You searched for "Alzheimer's disease/dementia"
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Professor, Epidemiology & Population Health
Professor, Saul R. Korey Department of Neurology
Dr. Hall is a biostatistician recognized for leading important long-term studies of aging and dementia. His research has shown, for example, that brain-stimulating activities delay the onset of dementia. He is the longtime director of the statistical core of the Einstein Aging Study, one of the longest-running prospective studies of aging in the country. He is also the lead statistician for the data coordinating center of the federally funded World Trade Center (WTC) Medical Monitoring & Treatment Program, which provides free health monitoring and treatment for workers and volunteers involved in the rescue, recovery and clean-up activities at the WTC site in New York City. read more...
Vice Chair and Professor, Saul R. Korey Department of Neurology, Einstein
Director, Montefiore Headache Center
Director, Einstein Aging Study, Einstein
Edwin S. Lowe Chair in Neurology, Einstein
A noted authority on headaches and migraine, Dr. Lipton is director of the Montefiore Headache Center, recognized internationally for its leadership in the diagnosis, classification and treatment of headache disorders. Dr. Lipton is also director of the Einstein Aging Study, which has been examining both normal brain aging and the special challenges of Alzheimer’s disease and other dementias since 1980. read more...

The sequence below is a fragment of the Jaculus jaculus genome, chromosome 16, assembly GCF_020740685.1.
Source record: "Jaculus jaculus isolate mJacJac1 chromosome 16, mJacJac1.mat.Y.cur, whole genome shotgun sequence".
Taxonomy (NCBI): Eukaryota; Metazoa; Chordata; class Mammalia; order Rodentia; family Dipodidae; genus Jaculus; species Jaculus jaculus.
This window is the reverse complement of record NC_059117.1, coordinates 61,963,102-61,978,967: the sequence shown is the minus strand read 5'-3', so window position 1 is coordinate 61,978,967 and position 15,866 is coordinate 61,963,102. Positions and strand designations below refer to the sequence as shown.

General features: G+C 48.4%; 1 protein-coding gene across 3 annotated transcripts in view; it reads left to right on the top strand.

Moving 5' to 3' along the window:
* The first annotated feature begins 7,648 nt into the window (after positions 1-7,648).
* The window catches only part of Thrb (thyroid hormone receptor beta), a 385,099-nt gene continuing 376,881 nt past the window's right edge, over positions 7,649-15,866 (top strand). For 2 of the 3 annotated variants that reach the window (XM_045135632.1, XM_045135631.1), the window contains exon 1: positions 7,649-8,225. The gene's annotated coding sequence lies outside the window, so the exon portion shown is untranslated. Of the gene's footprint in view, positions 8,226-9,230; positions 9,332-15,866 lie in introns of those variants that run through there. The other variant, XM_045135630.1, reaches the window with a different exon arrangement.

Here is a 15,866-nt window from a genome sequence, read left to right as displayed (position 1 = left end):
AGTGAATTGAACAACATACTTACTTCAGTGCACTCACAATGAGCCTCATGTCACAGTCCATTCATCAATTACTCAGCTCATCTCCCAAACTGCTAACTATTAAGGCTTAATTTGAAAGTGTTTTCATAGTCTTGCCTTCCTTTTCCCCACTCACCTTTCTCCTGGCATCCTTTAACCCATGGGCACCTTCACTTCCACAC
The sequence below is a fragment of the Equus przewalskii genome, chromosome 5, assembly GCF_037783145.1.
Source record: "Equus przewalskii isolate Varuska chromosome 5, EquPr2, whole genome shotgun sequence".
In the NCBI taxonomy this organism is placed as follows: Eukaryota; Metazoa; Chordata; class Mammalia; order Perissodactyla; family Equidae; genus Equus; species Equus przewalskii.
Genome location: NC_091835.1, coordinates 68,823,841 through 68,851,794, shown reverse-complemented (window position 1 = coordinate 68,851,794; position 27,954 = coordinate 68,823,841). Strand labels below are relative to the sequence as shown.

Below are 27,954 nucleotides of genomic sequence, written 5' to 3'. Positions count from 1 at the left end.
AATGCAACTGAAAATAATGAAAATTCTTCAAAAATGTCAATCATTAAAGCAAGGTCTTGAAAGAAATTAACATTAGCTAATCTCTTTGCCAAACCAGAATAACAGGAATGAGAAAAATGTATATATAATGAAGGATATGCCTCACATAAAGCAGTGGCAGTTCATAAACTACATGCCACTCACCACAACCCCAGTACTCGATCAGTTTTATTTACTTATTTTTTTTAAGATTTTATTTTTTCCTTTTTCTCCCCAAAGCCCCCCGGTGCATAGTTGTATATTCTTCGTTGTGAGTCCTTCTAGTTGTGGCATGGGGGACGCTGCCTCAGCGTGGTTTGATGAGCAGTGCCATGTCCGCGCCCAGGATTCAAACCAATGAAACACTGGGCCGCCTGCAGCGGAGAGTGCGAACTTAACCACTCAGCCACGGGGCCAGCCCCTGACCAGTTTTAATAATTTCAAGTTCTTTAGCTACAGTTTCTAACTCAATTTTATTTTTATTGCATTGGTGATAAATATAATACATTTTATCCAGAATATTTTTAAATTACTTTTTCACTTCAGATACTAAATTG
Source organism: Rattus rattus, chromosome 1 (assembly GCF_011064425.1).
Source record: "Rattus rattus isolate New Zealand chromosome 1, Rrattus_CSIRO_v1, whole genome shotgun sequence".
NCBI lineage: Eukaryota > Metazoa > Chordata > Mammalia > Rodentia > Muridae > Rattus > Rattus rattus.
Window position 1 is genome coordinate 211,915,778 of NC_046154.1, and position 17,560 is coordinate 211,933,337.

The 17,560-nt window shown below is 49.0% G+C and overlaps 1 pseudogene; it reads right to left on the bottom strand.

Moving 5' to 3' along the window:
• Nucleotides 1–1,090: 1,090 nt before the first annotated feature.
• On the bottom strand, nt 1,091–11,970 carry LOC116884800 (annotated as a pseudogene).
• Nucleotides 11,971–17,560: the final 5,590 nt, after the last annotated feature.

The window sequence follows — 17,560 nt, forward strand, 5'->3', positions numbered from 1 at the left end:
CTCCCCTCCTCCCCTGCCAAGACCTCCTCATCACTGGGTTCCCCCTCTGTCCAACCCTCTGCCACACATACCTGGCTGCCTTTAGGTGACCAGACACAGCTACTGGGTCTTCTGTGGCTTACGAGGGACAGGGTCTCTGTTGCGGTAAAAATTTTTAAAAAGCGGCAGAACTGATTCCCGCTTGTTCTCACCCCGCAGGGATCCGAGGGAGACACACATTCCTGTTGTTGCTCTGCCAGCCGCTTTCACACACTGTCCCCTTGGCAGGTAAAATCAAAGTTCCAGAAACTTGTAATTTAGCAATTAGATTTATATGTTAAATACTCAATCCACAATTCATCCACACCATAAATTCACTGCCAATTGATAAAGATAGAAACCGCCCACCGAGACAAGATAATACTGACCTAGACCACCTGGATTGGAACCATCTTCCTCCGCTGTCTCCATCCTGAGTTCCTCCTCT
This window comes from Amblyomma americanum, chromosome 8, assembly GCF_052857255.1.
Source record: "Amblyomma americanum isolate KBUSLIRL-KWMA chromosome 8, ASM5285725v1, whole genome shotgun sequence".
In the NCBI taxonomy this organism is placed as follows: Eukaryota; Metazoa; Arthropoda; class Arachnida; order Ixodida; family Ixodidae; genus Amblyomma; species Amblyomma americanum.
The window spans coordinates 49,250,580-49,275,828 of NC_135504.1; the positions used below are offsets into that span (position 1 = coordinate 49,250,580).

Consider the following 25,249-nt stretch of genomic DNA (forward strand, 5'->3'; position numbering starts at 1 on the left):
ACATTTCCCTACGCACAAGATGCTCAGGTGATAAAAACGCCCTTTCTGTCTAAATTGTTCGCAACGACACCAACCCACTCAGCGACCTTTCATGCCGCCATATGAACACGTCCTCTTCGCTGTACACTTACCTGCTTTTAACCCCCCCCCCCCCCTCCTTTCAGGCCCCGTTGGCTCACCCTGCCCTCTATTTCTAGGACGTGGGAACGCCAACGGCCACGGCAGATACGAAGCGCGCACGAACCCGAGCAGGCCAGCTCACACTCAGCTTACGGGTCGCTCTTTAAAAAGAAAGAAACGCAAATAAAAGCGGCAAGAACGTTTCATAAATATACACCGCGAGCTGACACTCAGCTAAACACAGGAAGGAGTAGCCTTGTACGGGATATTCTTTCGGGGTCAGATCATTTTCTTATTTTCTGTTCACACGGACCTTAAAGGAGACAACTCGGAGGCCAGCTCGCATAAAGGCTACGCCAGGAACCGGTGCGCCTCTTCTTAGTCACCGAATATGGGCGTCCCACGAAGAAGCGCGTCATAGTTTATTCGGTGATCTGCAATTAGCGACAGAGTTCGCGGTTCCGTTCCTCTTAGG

Professor, Saul R. Korey Department of Neurology, Einstein
Murray D. Gross Memorial Faculty Scholar in Gerontology, Einstein
Director, Division of Cognitive & Motor Aging, Department of Neurology, Einstein
Attending Physician, Department of Neurology, Montefiore Health System
Chief, Division of Geriatrics, Montefiore Health System
Dr. Verghese is an expert on aging who assesses how diseases and aging affect cognitive ability and mobility in older adults. Among his current projects, he is studying whether brain stimulating activities can reduce the risk of dementia. He is also studying if divided attention tasks, such as walking while talking, can predict outcomes such as disability and cognitive decline. read more...